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2004 Water Rates News

November, 2004
Lawrence, Indiana water rates too high under management of private firm, consumer advocates argue

Water rates in Lawrence have doubled since then-Mayor Thomas D. Schneider turned over control of the city’s water and sewer utilities in mid-2001 to several of his political supporter. Schneider awarded their company a contract with no competitive bidding. A 1982 law allows cities and towns to free their publicly owned water utilities from Indiana Utility Regulatory Commission oversight. AP/Ft. 11/29/04

Atlanta could shut off one fourth of its water customers as it tries to collect $35 million in overdue bills

On the heels of hard-won water rate and sales tax increases to pay for $3 billion in sewer improvements, the Atlanta Department of Watershed Management has decided to rein in its debtors. Two dozen workers are turning off the water of customers who are more than 30 days delinquent, estimated to be about a quarter of the city's 134,000 active accounts. In January, the City Council approved yearly rate increases until 2008, on a sliding scale that will eventually triple rates for the biggest water users. The sewer system is notoriously broken in places, in heavy rains dumping sewage into the Chattahoochee River and backing up plumbing in neighborhoods. A federal judge had threatened a moratorium on new sewer hookups if it was not fixed.  New York Times_ 11/3/04 (logon required)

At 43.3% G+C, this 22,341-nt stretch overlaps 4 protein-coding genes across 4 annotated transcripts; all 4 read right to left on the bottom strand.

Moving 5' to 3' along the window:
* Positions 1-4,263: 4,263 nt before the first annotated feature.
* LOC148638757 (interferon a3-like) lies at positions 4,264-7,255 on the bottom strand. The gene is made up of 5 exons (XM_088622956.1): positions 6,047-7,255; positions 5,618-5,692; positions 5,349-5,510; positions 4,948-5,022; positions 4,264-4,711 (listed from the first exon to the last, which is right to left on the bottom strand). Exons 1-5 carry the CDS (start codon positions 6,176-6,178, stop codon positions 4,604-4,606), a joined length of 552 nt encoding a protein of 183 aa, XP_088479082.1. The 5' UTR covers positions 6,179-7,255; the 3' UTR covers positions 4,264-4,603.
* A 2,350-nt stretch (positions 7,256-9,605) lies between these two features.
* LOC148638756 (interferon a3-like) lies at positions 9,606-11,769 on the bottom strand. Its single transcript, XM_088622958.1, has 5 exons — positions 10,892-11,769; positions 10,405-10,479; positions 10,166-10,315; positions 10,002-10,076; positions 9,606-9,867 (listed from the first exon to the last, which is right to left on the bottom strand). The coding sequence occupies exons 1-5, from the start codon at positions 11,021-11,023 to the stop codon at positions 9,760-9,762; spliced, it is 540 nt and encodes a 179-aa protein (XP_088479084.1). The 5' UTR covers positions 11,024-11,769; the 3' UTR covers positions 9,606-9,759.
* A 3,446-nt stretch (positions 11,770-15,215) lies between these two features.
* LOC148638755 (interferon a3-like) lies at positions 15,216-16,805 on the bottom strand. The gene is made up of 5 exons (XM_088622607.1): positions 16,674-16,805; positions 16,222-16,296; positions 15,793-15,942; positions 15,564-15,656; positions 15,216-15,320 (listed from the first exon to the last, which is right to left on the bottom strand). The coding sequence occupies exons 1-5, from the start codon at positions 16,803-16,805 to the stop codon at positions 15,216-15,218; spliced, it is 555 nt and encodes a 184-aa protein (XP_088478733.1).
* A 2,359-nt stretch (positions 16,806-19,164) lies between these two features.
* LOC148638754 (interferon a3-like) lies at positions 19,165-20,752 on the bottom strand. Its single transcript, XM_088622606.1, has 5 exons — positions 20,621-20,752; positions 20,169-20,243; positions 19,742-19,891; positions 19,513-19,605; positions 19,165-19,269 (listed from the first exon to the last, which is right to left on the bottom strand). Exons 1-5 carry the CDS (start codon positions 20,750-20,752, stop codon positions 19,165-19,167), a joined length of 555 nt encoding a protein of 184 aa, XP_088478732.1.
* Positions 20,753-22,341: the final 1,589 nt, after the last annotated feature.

October, 2004

Connecticut Department of Public Utility Control orders Aquarian Water Co. to cut rates to some customers and keep rates the same for others

Bridgeport-based Aquarion sought to increase revenues by nearly 14 percent to pay for infrastructure improvements, including work on dams, water mains, storage tanks, pump stations and treatment plants. The company also wanted to enact a uniform rate structure for its entire service territory, which includes 36 towns and 587,000 people around the state. But the DPUC found that Aquarion instead should get a revenue decrease citing incomplete construction projects and adjustments for weather and the number of customers the company serves. AP/Newsday_ 10/27/04

June, 2004